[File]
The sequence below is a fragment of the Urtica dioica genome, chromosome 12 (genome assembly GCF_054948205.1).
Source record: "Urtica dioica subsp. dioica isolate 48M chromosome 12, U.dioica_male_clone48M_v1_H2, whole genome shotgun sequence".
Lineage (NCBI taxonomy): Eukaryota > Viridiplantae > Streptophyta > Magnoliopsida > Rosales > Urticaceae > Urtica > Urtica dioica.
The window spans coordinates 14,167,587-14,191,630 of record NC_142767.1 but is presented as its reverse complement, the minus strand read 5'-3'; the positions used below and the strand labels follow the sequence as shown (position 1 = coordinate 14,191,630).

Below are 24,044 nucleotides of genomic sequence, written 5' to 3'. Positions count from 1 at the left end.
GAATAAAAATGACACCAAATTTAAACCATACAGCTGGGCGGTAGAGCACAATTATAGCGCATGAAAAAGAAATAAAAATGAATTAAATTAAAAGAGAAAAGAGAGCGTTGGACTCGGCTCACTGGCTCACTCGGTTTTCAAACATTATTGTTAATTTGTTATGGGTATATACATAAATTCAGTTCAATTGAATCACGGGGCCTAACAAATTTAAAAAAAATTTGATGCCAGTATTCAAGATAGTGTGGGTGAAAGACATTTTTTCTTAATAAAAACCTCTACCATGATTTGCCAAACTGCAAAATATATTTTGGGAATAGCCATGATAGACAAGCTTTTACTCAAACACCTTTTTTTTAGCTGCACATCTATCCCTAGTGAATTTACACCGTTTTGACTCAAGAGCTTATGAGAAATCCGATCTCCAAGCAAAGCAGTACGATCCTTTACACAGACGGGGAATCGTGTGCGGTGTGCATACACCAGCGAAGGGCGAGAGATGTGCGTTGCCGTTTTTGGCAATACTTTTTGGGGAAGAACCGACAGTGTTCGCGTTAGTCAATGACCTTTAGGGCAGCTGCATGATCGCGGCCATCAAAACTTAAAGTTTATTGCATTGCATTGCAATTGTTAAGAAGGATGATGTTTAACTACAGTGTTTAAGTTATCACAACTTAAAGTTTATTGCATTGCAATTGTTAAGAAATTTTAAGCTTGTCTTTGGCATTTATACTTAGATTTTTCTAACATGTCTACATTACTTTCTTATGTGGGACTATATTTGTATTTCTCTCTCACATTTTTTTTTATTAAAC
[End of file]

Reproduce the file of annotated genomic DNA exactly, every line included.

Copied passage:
The sequence below is a fragment of the Urtica dioica genome, chromosome 12 (genome assembly GCF_054948205.1).
Source record: "Urtica dioica subsp. dioica isolate 48M chromosome 12, U.dioica_male_clone48M_v1_H2, whole genome shotgun sequence".
Lineage (NCBI taxonomy): Eukaryota > Viridiplantae > Streptophyta > Magnoliopsida > Rosales > Urticaceae > Urtica > Urtica dioica.
The window spans coordinates 14,167,587-14,191,630 of record NC_142767.1 but is presented as its reverse complement, the minus strand read 5'-3'; the positions used below and the strand labels follow the sequence as shown (position 1 = coordinate 14,191,630).

Below are 24,044 nucleotides of genomic sequence, written 5' to 3'. Positions count from 1 at the left end.
GAATAAAAATGACACCAAATTTAAACCATACAGCTGGGCGGTAGAGCACAATTATAGCGCATGAAAAAGAAATAAAAATGAATTAAATTAAAAGAGAAAAGAGAGCGTTGGACTCGGCTCACTGGCTCACTCGGTTTTCAAACATTATTGTTAATTTGTTATGGGTATATACATAAATTCAGTTCAATTGAATCACGGGGCCTAACAAATTTAAAAAAAATTTGATGCCAGTATTCAAGATAGTGTGGGTGAAAGACATTTTTTCTTAATAAAAACCTCTACCATGATTTGCCAAACTGCAAAATATATTTTGGGAATAGCCATGATAGACAAGCTTTTACTCAAACACCTTTTTTTTAGCTGCACATCTATCCCTAGTGAATTTACACCGTTTTGACTCAAGAGCTTATGAGAAATCCGATCTCCAAGCAAAGCAGTACGATCCTTTACACAGACGGGGAATCGTGTGCGGTGTGCATACACCAGCGAAGGGCGAGAGATGTGCGTTGCCGTTTTTGGCAATACTTTTTGGGGAAGAACCGACAGTGTTCGCGTTAGTCAATGACCTTTAGGGCAGCTGCATGATCGCGGCCATCAAAACTTAAAGTTTATTGCATTGCATTGCAATTGTTAAGAAGGATGATGTTTAACTACAGTGTTTAAGTTATCACAACTTAAAGTTTATTGCATTGCAATTGTTAAGAAATTTTAAGCTTGTCTTTGGCATTTATACTTAGATTTTTCTAACATGTCTACATTACTTTCTTATGTGGGACTATATTTGTATTTCTCTCTCACATTTTTTTTTATTAAAC